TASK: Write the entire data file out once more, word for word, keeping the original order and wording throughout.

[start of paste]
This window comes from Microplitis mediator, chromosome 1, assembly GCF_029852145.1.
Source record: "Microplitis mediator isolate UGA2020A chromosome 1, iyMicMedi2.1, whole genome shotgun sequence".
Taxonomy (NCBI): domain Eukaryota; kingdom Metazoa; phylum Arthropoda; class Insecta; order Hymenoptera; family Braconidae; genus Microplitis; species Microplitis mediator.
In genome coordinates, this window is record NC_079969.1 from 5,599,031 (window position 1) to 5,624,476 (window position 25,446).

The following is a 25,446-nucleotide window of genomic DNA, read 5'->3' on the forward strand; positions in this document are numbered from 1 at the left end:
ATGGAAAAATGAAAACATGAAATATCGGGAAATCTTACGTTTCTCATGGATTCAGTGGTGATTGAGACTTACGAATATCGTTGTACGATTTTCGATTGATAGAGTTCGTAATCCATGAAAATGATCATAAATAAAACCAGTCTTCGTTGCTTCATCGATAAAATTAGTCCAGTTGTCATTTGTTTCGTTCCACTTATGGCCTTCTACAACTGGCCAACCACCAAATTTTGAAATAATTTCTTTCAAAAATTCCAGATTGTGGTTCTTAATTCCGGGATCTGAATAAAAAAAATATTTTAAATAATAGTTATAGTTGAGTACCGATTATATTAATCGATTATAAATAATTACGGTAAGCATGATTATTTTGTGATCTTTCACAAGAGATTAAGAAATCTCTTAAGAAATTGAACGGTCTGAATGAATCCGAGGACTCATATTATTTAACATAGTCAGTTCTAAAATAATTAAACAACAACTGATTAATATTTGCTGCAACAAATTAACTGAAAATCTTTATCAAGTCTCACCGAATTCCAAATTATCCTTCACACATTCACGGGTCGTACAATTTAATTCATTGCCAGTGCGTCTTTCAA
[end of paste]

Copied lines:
This window comes from Microplitis mediator, chromosome 1, assembly GCF_029852145.1.
Source record: "Microplitis mediator isolate UGA2020A chromosome 1, iyMicMedi2.1, whole genome shotgun sequence".
Taxonomy (NCBI): domain Eukaryota; kingdom Metazoa; phylum Arthropoda; class Insecta; order Hymenoptera; family Braconidae; genus Microplitis; species Microplitis mediator.
In genome coordinates, this window is record NC_079969.1 from 5,599,031 (window position 1) to 5,624,476 (window position 25,446).

The following is a 25,446-nucleotide window of genomic DNA, read 5'->3' on the forward strand; positions in this document are numbered from 1 at the left end:
ATGGAAAAATGAAAACATGAAATATCGGGAAATCTTACGTTTCTCATGGATTCAGTGGTGATTGAGACTTACGAATATCGTTGTACGATTTTCGATTGATAGAGTTCGTAATCCATGAAAATGATCATAAATAAAACCAGTCTTCGTTGCTTCATCGATAAAATTAGTCCAGTTGTCATTTGTTTCGTTCCACTTATGGCCTTCTACAACTGGCCAACCACCAAATTTTGAAATAATTTCTTTCAAAAATTCCAGATTGTGGTTCTTAATTCCGGGATCTGAATAAAAAAAATATTTTAAATAATAGTTATAGTTGAGTACCGATTATATTAATCGATTATAAATAATTACGGTAAGCATGATTATTTTGTGATCTTTCACAAGAGATTAAGAAATCTCTTAAGAAATTGAACGGTCTGAATGAATCCGAGGACTCATATTATTTAACATAGTCAGTTCTAAAATAATTAAACAACAACTGATTAATATTTGCTGCAACAAATTAACTGAAAATCTTTATCAAGTCTCACCGAATTCCAAATTATCCTTCACACATTCACGGGTCGTACAATTTAATTCATTGCCAGTGCGTCTTTCAA